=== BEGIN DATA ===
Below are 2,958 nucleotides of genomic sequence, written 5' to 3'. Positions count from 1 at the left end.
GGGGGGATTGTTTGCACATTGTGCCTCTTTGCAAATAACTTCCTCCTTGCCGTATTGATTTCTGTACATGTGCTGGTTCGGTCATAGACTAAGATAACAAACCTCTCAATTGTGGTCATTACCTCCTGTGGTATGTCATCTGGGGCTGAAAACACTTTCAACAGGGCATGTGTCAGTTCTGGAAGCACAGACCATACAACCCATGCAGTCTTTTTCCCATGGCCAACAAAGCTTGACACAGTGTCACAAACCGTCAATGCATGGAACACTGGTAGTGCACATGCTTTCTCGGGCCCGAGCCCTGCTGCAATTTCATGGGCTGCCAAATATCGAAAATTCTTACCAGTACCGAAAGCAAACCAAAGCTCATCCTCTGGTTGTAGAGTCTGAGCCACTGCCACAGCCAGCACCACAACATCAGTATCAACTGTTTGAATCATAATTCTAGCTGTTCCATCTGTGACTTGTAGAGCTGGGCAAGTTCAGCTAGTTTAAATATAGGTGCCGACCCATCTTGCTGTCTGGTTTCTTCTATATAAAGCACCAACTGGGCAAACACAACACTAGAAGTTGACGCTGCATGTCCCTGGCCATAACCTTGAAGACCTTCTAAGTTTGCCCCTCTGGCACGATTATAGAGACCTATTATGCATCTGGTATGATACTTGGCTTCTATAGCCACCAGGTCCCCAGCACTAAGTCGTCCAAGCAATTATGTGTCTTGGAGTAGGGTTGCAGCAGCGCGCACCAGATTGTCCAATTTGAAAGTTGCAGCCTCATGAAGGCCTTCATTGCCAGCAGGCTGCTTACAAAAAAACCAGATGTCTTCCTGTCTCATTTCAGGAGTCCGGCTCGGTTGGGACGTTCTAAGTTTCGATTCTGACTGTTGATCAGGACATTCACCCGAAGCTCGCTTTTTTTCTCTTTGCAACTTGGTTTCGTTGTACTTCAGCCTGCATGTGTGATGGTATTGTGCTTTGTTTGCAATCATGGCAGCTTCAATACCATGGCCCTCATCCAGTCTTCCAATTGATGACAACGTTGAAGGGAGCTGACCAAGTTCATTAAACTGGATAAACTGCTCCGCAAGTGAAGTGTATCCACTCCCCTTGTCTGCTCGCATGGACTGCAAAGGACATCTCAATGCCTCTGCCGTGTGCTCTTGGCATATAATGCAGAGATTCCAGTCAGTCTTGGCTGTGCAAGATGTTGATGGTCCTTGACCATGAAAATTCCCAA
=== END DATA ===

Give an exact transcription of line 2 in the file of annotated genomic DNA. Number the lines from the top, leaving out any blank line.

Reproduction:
GGGGGGATTGTTTGCACATTGTGCCTCTTTGCAAATAACTTCCTCCTTGCCGTATTGATTTCTGTACATGTGCTGGTTCGGTCATAGACTAAGATAACAAACCTCTCAATTGTGGTCATTACCTCCTGTGGTATGTCATCTGGGGCTGAAAACACTTTCAACAGGGCATGTGTCAGTTCTGGAAGCACAGACCATACAACCCATGCAGTCTTTTTCCCATGGCCAACAAAGCTTGACACAGTGTCACAAACCGTCAATGCATGGAACACTGGTAGTGCACATGCTTTCTCGGGCCCGAGCCCTGCTGCAATTTCATGGGCTGCCAAATATCGAAAATTCTTACCAGTACCGAAAGCAAACCAAAGCTCATCCTCTGGTTGTAGAGTCTGAGCCACTGCCACAGCCAGCACCACAACATCAGTATCAACTGTTTGAATCATAATTCTAGCTGTTCCATCTGTGACTTGTAGAGCTGGGCAAGTTCAGCTAGTTTAAATATAGGTGCCGACCCATCTTGCTGTCTGGTTTCTTCTATATAAAGCACCAACTGGGCAAACACAACACTAGAAGTTGACGCTGCATGTCCCTGGCCATAACCTTGAAGACCTTCTAAGTTTGCCCCTCTGGCACGATTATAGAGACCTATTATGCATCTGGTATGATACTTGGCTTCTATAGCCACCAGGTCCCCAGCACTAAGTCGTCCAAGCAATTATGTGTCTTGGAGTAGGGTTGCAGCAGCGCGCACCAGATTGTCCAATTTGAAAGTTGCAGCCTCATGAAGGCCTTCATTGCCAGCAGGCTGCTTACAAAAAAACCAGATGTCTTCCTGTCTCATTTCAGGAGTCCGGCTCGGTTGGGACGTTCTAAGTTTCGATTCTGACTGTTGATCAGGACATTCACCCGAAGCTCGCTTTTTTTCTCTTTGCAACTTGGTTTCGTTGTACTTCAGCCTGCATGTGTGATGGTATTGTGCTTTGTTTGCAATCATGGCAGCTTCAATACCATGGCCCTCATCCAGTCTTCCAATTGATGACAACGTTGAAGGGAGCTGACCAAGTTCATTAAACTGGATAAACTGCTCCGCAAGTGAAGTGTATCCACTCCCCTTGTCTGCTCGCATGGACTGCAAAGGACATCTCAATGCCTCTGCCGTGTGCTCTTGGCATATAATGCAGAGATTCCAGTCAGTCTTGGCTGTGCAAGATGTTGATGGTCCTTGACCATGAAAATTCCCAA